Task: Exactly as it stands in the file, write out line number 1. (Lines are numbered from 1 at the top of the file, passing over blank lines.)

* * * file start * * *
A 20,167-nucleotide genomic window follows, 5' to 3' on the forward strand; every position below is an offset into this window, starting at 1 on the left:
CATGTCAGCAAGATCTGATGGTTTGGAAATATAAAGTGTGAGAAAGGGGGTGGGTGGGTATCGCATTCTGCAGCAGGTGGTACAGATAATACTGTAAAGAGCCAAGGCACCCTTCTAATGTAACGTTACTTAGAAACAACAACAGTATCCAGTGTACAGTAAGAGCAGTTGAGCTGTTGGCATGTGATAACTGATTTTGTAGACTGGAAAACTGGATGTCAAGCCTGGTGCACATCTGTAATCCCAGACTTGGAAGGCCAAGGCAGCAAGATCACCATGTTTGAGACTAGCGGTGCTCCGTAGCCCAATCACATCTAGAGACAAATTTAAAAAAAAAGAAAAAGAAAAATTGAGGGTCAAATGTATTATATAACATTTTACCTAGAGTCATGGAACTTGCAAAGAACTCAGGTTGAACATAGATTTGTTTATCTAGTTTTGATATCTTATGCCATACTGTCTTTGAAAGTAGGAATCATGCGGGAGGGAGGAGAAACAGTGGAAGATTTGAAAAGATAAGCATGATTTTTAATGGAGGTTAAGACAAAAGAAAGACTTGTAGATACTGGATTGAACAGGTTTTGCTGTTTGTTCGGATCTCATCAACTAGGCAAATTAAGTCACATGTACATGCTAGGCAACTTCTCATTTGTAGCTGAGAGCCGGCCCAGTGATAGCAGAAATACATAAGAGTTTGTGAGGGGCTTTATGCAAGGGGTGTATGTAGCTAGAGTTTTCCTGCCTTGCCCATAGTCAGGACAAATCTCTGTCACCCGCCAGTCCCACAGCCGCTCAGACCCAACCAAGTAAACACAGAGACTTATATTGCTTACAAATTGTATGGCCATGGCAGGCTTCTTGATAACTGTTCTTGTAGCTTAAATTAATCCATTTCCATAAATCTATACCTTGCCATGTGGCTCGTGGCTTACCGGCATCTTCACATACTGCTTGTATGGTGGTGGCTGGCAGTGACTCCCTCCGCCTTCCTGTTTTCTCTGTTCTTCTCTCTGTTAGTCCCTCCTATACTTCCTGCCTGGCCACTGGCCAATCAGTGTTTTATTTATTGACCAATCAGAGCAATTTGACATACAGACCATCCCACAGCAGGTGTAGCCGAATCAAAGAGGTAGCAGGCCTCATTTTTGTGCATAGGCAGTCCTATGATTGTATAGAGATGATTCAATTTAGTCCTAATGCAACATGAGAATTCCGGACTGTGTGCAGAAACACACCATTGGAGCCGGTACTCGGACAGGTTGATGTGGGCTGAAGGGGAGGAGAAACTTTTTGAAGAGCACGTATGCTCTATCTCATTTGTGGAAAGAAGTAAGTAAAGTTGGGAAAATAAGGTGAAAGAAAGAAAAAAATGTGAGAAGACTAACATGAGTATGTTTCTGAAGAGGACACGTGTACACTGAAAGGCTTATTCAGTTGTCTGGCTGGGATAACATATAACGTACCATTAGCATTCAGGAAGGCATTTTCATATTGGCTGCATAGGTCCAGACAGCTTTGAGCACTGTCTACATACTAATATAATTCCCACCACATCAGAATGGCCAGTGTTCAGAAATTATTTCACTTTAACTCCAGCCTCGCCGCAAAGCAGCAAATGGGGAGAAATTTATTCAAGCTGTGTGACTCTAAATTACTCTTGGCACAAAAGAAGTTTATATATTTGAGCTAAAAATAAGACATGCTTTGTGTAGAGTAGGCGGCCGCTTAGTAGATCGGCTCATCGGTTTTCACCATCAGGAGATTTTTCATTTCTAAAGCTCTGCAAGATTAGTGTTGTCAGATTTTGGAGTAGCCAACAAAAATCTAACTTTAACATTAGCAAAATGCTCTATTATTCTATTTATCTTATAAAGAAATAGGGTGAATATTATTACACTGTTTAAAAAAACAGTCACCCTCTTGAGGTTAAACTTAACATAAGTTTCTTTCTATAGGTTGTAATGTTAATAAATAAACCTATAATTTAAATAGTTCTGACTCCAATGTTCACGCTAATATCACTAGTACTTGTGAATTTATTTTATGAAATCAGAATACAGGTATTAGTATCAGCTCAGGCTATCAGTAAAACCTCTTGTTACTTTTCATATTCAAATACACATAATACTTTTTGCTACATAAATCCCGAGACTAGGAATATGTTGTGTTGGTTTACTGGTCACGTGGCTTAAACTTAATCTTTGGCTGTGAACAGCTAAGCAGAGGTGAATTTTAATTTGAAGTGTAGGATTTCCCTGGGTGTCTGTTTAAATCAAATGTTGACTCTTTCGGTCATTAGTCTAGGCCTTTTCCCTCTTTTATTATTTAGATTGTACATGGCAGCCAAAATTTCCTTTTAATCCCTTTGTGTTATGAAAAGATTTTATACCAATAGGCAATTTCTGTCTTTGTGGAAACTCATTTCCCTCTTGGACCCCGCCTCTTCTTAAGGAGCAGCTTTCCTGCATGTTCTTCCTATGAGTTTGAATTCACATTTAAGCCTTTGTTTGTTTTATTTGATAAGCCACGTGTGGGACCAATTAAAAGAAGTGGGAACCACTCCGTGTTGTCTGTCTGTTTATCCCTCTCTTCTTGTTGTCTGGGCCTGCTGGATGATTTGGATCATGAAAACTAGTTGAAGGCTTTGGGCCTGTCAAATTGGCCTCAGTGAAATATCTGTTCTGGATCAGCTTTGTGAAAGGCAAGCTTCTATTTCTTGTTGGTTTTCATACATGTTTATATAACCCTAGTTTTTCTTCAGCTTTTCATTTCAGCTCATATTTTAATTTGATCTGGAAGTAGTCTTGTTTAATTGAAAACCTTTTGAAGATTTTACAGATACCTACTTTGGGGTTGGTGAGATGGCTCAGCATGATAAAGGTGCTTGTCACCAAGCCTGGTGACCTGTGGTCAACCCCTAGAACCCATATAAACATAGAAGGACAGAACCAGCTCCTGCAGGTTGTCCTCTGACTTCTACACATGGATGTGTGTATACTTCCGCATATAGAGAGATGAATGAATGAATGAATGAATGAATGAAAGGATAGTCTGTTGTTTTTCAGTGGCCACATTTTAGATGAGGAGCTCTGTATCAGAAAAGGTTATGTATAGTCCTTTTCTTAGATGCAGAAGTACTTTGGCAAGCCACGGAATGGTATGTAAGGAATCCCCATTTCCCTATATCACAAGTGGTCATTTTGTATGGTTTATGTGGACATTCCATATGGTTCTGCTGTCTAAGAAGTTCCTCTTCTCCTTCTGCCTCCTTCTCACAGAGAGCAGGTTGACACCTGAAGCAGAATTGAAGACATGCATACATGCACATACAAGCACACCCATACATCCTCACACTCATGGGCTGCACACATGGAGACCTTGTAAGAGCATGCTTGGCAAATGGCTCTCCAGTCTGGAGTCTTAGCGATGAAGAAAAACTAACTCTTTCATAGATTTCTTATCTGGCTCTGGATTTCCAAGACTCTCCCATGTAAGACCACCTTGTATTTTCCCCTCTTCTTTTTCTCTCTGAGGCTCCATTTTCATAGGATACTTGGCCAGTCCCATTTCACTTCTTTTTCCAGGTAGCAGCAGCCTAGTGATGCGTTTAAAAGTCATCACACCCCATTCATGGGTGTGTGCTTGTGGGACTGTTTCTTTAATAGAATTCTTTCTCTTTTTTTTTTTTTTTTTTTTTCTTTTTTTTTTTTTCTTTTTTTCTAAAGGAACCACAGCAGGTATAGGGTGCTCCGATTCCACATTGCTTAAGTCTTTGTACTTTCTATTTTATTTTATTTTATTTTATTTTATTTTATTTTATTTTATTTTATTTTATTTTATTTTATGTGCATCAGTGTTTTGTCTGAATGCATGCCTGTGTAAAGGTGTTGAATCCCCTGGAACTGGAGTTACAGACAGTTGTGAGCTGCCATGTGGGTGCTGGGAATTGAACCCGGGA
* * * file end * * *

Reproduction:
A 20,167-nucleotide genomic window follows, 5' to 3' on the forward strand; every position below is an offset into this window, starting at 1 on the left: